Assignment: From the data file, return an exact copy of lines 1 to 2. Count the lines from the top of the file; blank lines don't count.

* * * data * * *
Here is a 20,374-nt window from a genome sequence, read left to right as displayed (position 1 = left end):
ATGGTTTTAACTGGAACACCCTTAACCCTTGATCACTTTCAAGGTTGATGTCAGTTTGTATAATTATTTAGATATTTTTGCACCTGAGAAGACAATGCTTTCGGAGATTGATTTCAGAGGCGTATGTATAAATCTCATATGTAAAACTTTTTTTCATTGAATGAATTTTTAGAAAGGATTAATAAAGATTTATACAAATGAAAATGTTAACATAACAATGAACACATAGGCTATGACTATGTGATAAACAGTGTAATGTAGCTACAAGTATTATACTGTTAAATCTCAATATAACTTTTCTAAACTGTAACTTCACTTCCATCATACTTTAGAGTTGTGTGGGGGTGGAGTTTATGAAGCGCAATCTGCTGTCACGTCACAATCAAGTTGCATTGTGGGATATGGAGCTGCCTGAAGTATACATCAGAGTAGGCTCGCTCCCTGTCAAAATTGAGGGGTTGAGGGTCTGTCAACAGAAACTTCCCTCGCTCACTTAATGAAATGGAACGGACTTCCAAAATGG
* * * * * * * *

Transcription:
Here is a 20,374-nt window from a genome sequence, read left to right as displayed (position 1 = left end):
ATGGTTTTAACTGGAACACCCTTAACCCTTGATCACTTTCAAGGTTGATGTCAGTTTGTATAATTATTTAGATATTTTTGCACCTGAGAAGACAATGCTTTCGGAGATTGATTTCAGAGGCGTATGTATAAATCTCATATGTAAAACTTTTTTTCATTGAATGAATTTTTAGAAAGGATTAATAAAGATTTATACAAATGAAAATGTTAACATAACAATGAACACATAGGCTATGACTATGTGATAAACAGTGTAATGTAGCTACAAGTATTATACTGTTAAATCTCAATATAACTTTTCTAAACTGTAACTTCACTTCCATCATACTTTAGAGTTGTGTGGGGGTGGAGTTTATGAAGCGCAATCTGCTGTCACGTCACAATCAAGTTGCATTGTGGGATATGGAGCTGCCTGAAGTATACATCAGAGTAGGCTCGCTCCCTGTCAAAATTGAGGGGTTGAGGGTCTGTCAACAGAAACTTCCCTCGCTCACTTAATGAAATGGAACGGACTTCCAAAATGG